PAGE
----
Wi-Fi Feasibility for your IoT Application

Today, every enterprise has Wi-Fi infrastructure in place to enable connectivity and mobility in the environment. It is safe to say Wi-Fi is ubiquitous and is the primary mode of connectivity for mobile phones, laptops, and a multitude of other things. But is using Wi-Fi for connecting all things a good solution? It certainly helps the consumers/end users to have a single connectivity solution to use and manage. But if you are product developer or someone involved in decision making of a connectivity solution for your Internet of Things (IoT) application this might be helpful. In this blog post, I dive into some of things that need to be considered to evaluate the suitability of Wi-Fi for different applications. For this blog purposes, any object that needs network connectivity is treated to be part of IoT. It can be a laptop that has great compute resources or a sensor that merely detects temperature and transmits it. The following factors will help in determining how effective it would be to use Wi-Fi for connectivity.


When it comes to IoT, scalability is a key requirement that drives much of the technology conversations. How many devices does your application require? We can talk a lot about the theoretical number of simultaneous connections an 802.11a/b/g/n/ac access point (AP) can support but in reality, the number of devices that can have reliable connection simultaneously depends on the throughput requirements which we will be discussed later. A few motion detector sensors, temperature sensors, security cameras and other smart home devices work great on home Wi-Fi but when you scale the numbers into hundreds and thousands in a smart enterprise environment, Wi-Fi may not scale well enough to meet the requirements. As a rule of thumb, you can expect a typical 802.11a/b/n/ac access point to serve tens of client devices with individual throughput requirements of less than 1 Mbps. But capacity analysis and determining how many reliable connections an access point can provide is a much more complicated discussion. Advanced algorithms might have to be implemented to make the client devices turn on/off their radios when necessary so that the number of simultaneous connections at any time is within the Wi-Fi limits. However, things change when you consider 802.11ah (Halow) standard. This Wi-Fi technology operates in sub 1 GHz band and was developed specifically for internet of things to be able to support large number of devices with low throughput requirements. Theoretically each Halow access point can support 8,191 client devices but I haven’t seen products in the market that support more than 250 connections. While this technology has promising features, there are not a lot of products in the market today.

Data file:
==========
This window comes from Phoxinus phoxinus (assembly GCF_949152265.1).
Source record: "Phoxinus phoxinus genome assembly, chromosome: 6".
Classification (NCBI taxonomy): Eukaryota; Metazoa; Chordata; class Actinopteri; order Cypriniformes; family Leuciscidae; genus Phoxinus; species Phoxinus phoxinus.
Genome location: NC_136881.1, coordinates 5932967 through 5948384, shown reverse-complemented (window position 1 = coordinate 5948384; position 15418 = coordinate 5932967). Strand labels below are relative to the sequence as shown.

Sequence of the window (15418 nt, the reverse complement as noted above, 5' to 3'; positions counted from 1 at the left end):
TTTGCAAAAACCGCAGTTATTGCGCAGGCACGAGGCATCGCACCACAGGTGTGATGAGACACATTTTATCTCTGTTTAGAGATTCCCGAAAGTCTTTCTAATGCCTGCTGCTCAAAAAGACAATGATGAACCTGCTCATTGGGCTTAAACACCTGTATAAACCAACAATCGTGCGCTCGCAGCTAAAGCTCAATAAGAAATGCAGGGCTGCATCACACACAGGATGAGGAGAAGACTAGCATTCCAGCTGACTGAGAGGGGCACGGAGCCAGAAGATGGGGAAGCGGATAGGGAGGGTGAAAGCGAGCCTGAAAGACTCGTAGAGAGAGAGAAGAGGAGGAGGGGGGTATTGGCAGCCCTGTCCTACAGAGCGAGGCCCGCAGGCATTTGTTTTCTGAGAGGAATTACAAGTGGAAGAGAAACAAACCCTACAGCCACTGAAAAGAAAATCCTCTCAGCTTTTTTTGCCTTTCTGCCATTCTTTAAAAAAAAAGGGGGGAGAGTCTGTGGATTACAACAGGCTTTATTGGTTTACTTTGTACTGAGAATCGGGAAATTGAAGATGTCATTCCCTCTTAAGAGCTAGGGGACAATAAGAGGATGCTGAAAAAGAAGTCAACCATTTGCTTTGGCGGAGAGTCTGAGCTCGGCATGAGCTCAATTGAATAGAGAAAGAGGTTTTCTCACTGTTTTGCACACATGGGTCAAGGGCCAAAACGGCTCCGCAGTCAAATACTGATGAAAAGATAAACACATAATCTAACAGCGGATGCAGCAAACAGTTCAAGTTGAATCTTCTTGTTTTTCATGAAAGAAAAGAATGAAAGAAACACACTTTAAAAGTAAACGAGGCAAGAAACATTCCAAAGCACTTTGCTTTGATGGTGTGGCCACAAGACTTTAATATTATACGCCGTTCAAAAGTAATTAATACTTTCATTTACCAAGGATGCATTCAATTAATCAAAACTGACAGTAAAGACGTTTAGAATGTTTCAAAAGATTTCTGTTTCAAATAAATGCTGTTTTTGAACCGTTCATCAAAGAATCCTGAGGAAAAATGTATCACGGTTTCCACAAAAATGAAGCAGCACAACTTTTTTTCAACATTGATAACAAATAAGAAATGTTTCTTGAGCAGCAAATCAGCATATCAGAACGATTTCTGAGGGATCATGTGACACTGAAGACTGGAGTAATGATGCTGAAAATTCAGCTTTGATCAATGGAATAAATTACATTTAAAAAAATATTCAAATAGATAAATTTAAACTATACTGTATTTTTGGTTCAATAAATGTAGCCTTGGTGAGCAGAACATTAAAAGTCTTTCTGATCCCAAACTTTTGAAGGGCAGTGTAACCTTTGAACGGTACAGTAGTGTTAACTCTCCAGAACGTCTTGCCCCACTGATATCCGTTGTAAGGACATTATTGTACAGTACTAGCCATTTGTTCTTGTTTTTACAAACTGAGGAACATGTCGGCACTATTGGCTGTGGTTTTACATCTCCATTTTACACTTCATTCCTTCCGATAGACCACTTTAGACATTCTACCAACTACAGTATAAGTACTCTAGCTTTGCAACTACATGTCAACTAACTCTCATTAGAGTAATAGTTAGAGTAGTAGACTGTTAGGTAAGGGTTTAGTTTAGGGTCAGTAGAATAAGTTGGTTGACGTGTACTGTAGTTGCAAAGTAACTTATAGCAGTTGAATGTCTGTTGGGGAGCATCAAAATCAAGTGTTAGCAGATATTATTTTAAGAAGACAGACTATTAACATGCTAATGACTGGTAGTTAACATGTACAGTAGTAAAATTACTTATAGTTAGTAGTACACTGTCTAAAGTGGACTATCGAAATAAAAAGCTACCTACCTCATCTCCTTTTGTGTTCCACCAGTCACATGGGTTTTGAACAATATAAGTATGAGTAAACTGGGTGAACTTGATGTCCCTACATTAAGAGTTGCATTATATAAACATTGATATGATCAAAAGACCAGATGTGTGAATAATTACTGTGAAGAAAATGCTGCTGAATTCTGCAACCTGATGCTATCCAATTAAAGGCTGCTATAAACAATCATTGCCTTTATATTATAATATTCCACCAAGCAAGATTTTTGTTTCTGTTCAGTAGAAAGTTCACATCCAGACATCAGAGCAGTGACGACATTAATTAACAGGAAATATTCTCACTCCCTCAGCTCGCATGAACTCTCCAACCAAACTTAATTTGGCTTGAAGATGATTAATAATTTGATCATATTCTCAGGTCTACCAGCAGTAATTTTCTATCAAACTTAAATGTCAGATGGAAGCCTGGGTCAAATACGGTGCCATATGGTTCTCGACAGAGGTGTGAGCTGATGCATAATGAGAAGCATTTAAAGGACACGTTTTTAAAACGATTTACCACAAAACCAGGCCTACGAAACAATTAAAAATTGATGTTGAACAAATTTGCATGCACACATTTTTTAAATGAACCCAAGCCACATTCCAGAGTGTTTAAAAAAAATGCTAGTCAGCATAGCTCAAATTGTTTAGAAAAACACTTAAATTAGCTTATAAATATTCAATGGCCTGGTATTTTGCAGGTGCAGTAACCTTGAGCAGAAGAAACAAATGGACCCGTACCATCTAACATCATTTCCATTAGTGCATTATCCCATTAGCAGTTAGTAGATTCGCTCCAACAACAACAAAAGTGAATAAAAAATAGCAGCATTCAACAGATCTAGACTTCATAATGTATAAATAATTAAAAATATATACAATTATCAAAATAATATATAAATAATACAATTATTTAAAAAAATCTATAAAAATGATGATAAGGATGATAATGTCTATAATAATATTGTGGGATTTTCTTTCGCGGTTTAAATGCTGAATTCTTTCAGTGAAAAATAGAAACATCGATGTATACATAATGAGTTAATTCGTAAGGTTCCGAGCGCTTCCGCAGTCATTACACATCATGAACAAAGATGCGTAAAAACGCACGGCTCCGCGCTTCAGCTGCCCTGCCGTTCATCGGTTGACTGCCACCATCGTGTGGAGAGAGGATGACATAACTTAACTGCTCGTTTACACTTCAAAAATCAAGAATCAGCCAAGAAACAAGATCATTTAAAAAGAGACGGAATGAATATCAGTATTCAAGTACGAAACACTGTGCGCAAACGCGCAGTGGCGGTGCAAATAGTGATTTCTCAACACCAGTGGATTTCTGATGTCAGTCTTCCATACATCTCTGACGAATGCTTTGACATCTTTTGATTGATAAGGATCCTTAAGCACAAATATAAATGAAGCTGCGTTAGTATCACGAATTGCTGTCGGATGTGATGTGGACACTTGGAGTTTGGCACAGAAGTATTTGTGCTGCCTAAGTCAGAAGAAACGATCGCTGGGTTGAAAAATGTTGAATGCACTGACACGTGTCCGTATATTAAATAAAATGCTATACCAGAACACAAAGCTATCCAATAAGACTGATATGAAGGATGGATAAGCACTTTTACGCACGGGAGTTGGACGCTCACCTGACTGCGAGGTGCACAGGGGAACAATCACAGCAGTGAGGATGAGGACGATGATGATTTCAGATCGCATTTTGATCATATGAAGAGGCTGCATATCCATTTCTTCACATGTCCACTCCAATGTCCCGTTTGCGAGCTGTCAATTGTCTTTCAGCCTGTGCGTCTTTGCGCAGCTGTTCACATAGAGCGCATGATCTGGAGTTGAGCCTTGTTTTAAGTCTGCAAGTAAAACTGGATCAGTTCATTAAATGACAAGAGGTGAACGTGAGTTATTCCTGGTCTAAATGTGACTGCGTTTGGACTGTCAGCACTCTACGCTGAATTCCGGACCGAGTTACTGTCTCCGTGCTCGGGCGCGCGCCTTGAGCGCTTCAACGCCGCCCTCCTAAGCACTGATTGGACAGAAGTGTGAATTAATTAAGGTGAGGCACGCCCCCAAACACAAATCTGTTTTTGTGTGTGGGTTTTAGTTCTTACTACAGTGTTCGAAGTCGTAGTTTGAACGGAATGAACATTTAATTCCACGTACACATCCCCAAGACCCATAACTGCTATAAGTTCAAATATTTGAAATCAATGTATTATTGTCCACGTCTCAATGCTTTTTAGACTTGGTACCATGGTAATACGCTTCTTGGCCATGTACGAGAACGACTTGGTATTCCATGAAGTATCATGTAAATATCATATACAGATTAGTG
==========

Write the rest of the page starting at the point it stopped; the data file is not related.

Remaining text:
Support for IPv4/IPv6

Devices need to support IPv4/IPv6 to be able to communicate over Wi-Fi. Supporting these protocols might require the client devices to have more compute than they would typically need to perform their intended tasks. Adding support for IP can add more overhead than the actual data making the system inefficient. Support for IP on devices like mobile phones and laptops is a necessity without which they can’t transfer the large amounts of data they are typically designed for. But adding IP support to a motion sensor detector can result in more overhead and less data. The overhead only increases with scale and is a good trade off to having a different connectivity solution to manage. One other thing to consider is IPv4 may not be sufficient at scale and could require IPv6. IPv4 is supported by all enterprises but IPv6 is still in adoption phase. So the support might have to be considered on both client device as well as the consumer networks.


802.11 capable devices tend to have less battery life when compared to 802.15.4 based devices that support protocols like LoRa, ZigBee etc. If client devices can be recharged frequently and has support to continue to operate while charging, using them on Wi-Fi can be great but a lot of connected objects like temperature sensors operate on coin cell batteries. Using the low powered devices that are expected to have longer life (months or years) on Wi-Fi may not be an ideal solution. These devices operate more efficiently on 802.15.4 based protocols.


One of the best attributes of Wi-Fi is the throughput capabilities it can offer. This is especially true when compared with other wireless protocols like Bluetooth, ZigBee and LoRa. Wi-Fi offers better throughput at an individual client device level as well as an aggregate level although both the values fall with increased number of connections per AP. Throughput requirements must be evaluated along with scale factor because both are interdependent. Thousands of RFID tags might require few Kbps per tag and an aggregate of few Mbps of throughput but a single inventory management robot that requires higher throughout to continuously scans and transmit data is a better client device to be connected on Wi-Fi.

To be able to determine if Wi-Fi is the right connectivity solution for an IoT application a combination of all these factors also need to be considered. More throughput means more resource utilization which translates to more power consumption which makes the need to have client device be recharged frequently more critical. On the other hand, if the throughput requirements are low, adding an IP support can add enough overhead at scale making the solution impractical. 802.15.4 based connectivity solutions might make more sense in those use cases. There could be a hundred other reasons to choose or not choose Wi-Fi for an IoT application but these four factors are foundational to determining the suitability of the solution.